Fri, May 24, 2013 - Page 20 News List

Power struggle harms baseball

By Paul Huang  /  Contributing reporter

Scheduling conflicts between the Chinese Professional Baseball League regular-season play and the 2014 Asian Games has many wondering whether the league will sacrifice itself and allow its players to represent Taiwan in one of the most important athletic competitions in Asia.

Preliminary indications by the league suggest that current professional CPBL players will not be available for this once-every-four-years opportunity. While no definitive decisions have been made by the league, it is speculated that the league will likely leverage its position by exchanging its nod for more control of the national team from the incumbent Chinese Taipei Baseball Association (CTBA), an extension of the International Baseball Federation.

“It would be a great disappointment if [the CPBL players] won’t be able to take part in [the Asian Games],” Uni-President Lions catcher Kao Chih-kang was quoted as saying by the local press earlier this week.

He has been in the national team for more than a decade and knows how important the CPBL players are to Taiwan’s success, as several of Taiwan’s clutch plays in the most recent World Baseball Classic were made by household names such as Peng “Chia Chia” Cheng-min (Brother Elephants), Chang Chien-ming (Lions), Chen Yung-chi (Lions), Hu Chin-lung (EDA Rhinos) and Kao Guo-hui (Rhinos).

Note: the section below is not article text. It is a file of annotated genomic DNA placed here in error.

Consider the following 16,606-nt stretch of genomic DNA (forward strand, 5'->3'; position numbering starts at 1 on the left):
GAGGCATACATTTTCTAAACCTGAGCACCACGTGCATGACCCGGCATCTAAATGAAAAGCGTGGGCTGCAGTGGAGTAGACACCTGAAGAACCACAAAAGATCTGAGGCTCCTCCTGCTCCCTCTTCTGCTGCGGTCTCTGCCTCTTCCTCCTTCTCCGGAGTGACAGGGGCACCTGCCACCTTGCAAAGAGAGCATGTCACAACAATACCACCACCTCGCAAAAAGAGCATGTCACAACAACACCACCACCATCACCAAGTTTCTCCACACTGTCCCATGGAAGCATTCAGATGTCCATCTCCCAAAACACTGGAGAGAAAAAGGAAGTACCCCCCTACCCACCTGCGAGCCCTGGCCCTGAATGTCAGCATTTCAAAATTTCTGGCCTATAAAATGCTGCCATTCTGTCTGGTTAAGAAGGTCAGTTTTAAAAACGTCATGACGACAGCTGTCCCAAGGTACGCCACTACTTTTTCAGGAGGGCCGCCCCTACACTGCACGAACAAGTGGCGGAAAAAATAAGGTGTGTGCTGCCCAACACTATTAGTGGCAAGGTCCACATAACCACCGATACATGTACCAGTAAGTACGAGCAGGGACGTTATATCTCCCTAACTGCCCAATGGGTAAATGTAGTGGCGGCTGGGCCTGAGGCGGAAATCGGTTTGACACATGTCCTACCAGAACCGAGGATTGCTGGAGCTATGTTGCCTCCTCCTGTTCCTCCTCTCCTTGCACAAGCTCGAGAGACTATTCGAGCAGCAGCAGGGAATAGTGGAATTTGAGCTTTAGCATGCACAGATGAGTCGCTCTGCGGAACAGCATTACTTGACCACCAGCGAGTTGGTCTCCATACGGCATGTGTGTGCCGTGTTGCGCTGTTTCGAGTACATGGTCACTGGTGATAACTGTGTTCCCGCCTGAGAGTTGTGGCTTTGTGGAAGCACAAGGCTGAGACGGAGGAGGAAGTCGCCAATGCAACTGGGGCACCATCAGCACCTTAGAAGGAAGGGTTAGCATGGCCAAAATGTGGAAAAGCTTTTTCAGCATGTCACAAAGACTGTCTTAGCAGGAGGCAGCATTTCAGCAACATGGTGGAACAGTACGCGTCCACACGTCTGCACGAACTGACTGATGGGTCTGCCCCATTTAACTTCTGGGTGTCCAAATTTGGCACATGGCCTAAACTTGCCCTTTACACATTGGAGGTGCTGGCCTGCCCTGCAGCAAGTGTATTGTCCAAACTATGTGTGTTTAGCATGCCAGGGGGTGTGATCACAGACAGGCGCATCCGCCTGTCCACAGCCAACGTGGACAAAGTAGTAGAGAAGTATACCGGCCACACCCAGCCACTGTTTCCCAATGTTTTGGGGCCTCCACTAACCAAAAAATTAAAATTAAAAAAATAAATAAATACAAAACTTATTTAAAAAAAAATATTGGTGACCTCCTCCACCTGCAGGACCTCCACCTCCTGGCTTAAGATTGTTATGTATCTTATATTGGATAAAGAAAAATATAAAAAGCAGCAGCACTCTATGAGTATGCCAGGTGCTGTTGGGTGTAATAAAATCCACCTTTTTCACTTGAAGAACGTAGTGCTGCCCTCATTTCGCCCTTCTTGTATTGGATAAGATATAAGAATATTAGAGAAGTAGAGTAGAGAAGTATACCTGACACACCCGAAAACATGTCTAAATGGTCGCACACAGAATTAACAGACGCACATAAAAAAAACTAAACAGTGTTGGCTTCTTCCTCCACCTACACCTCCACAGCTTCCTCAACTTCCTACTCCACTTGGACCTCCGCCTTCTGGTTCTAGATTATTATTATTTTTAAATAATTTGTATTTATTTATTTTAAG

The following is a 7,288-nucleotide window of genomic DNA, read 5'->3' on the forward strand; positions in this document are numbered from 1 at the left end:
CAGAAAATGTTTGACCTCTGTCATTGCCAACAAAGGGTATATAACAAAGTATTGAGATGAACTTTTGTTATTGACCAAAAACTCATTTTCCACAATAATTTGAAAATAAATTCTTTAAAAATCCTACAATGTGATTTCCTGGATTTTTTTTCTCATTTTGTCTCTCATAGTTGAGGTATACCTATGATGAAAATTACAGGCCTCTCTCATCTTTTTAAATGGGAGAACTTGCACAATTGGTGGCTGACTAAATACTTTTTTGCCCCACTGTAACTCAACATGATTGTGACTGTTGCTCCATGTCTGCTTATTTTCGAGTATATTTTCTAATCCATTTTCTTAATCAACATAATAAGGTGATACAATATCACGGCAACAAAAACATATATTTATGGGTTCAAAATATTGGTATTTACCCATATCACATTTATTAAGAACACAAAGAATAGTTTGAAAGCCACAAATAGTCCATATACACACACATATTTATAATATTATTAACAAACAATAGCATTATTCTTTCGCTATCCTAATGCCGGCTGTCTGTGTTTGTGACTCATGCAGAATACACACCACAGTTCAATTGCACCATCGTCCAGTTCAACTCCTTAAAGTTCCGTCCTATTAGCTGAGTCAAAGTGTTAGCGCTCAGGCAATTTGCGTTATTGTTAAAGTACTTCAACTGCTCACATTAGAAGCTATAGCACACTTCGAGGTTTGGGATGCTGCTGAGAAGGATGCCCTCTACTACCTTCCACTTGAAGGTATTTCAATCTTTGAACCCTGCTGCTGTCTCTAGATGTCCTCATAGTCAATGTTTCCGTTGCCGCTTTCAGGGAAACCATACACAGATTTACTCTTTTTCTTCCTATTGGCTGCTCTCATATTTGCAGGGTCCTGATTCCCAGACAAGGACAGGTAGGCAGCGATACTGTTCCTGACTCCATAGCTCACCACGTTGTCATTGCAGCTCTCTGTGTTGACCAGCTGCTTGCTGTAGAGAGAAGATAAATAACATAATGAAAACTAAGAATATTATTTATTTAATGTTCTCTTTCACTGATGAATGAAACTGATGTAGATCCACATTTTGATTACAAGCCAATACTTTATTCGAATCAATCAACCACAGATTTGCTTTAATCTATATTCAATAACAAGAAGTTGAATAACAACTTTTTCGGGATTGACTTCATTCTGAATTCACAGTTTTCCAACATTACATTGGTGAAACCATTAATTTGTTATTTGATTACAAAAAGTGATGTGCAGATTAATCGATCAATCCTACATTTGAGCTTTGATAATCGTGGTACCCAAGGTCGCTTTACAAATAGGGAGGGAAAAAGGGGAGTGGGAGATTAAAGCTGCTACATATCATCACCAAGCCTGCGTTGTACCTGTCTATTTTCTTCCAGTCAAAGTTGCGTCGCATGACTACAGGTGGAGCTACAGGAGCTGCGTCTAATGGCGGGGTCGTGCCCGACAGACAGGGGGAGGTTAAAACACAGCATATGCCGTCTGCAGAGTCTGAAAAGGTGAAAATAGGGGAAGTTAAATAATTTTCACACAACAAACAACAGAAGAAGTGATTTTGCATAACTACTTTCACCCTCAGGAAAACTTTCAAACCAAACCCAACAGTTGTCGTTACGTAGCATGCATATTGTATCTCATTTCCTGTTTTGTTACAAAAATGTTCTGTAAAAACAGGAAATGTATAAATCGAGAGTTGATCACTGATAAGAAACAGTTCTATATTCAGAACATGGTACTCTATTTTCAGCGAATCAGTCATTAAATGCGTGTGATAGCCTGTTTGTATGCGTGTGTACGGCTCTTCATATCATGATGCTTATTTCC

The well-known hostility between the league and the CTBA may not be news for the Taiwan baseball community, with each party insisting on its authority and leadership role on all baseball matters. However, the standoff between the sides begs for a peaceful resolution, now more than ever, because baseball has not enjoyed as much popularity as it has in the past eight months. Sacrificing the long-term health of the sport for the sake of a power struggle between the two bodies would be unfortunate, to say the least.

The fans may not know the ins and outs of the situation, and they do not have to, because neither the essence of the game nor their love for the game has changed. The only thing that needs to be changed is that someone must put aside individual pride and financial interest to assume the role of mediator to resolve the issues at hand. The stakes may be high, because the losing party may never regain its footing in baseball. However, the absence of a permanent solution will harm the sport far more than a clear-cut resolution might.

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